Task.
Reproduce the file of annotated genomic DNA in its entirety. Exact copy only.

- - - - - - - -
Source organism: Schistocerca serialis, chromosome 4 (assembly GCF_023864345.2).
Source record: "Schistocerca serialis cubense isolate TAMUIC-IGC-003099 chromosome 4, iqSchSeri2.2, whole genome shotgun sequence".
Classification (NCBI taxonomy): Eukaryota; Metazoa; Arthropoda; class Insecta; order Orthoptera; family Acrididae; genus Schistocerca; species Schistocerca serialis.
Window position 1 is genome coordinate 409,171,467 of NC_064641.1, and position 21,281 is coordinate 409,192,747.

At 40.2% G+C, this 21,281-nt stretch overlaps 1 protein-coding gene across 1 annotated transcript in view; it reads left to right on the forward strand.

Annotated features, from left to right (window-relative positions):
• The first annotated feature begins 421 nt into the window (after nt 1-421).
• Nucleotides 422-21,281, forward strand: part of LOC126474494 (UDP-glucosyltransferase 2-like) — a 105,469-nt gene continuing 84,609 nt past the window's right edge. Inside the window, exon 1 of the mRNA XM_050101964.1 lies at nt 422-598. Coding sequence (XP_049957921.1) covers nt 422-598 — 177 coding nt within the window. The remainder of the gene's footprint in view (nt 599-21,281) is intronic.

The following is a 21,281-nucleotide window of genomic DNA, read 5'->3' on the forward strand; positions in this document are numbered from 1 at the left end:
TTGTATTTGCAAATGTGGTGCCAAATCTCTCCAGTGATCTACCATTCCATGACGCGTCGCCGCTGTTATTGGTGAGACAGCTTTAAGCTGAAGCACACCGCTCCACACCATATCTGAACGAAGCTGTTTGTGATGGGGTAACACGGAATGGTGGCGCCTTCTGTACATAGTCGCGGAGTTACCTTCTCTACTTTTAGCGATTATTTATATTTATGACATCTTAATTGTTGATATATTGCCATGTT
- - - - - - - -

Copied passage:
Source organism: Schistocerca serialis, chromosome 4 (assembly GCF_023864345.2).
Source record: "Schistocerca serialis cubense isolate TAMUIC-IGC-003099 chromosome 4, iqSchSeri2.2, whole genome shotgun sequence".
Classification (NCBI taxonomy): Eukaryota; Metazoa; Arthropoda; class Insecta; order Orthoptera; family Acrididae; genus Schistocerca; species Schistocerca serialis.
Window position 1 is genome coordinate 409,171,467 of NC_064641.1, and position 21,281 is coordinate 409,192,747.

At 40.2% G+C, this 21,281-nt stretch overlaps 1 protein-coding gene across 1 annotated transcript in view; it reads left to right on the forward strand.

Annotated features, from left to right (window-relative positions):
• The first annotated feature begins 421 nt into the window (after nt 1-421).
• Nucleotides 422-21,281, forward strand: part of LOC126474494 (UDP-glucosyltransferase 2-like) — a 105,469-nt gene continuing 84,609 nt past the window's right edge. Inside the window, exon 1 of the mRNA XM_050101964.1 lies at nt 422-598. Coding sequence (XP_049957921.1) covers nt 422-598 — 177 coding nt within the window. The remainder of the gene's footprint in view (nt 599-21,281) is intronic.

The following is a 21,281-nucleotide window of genomic DNA, read 5'->3' on the forward strand; positions in this document are numbered from 1 at the left end:
TTGTATTTGCAAATGTGGTGCCAAATCTCTCCAGTGATCTACCATTCCATGACGCGTCGCCGCTGTTATTGGTGAGACAGCTTTAAGCTGAAGCACACCGCTCCACACCATATCTGAACGAAGCTGTTTGTGATGGGGTAACACGGAATGGTGGCGCCTTCTGTACATAGTCGCGGAGTTACCTTCTCTACTTTTAGCGATTATTTATATTTATGACATCTTAATTGTTGATATATTGCCATGTT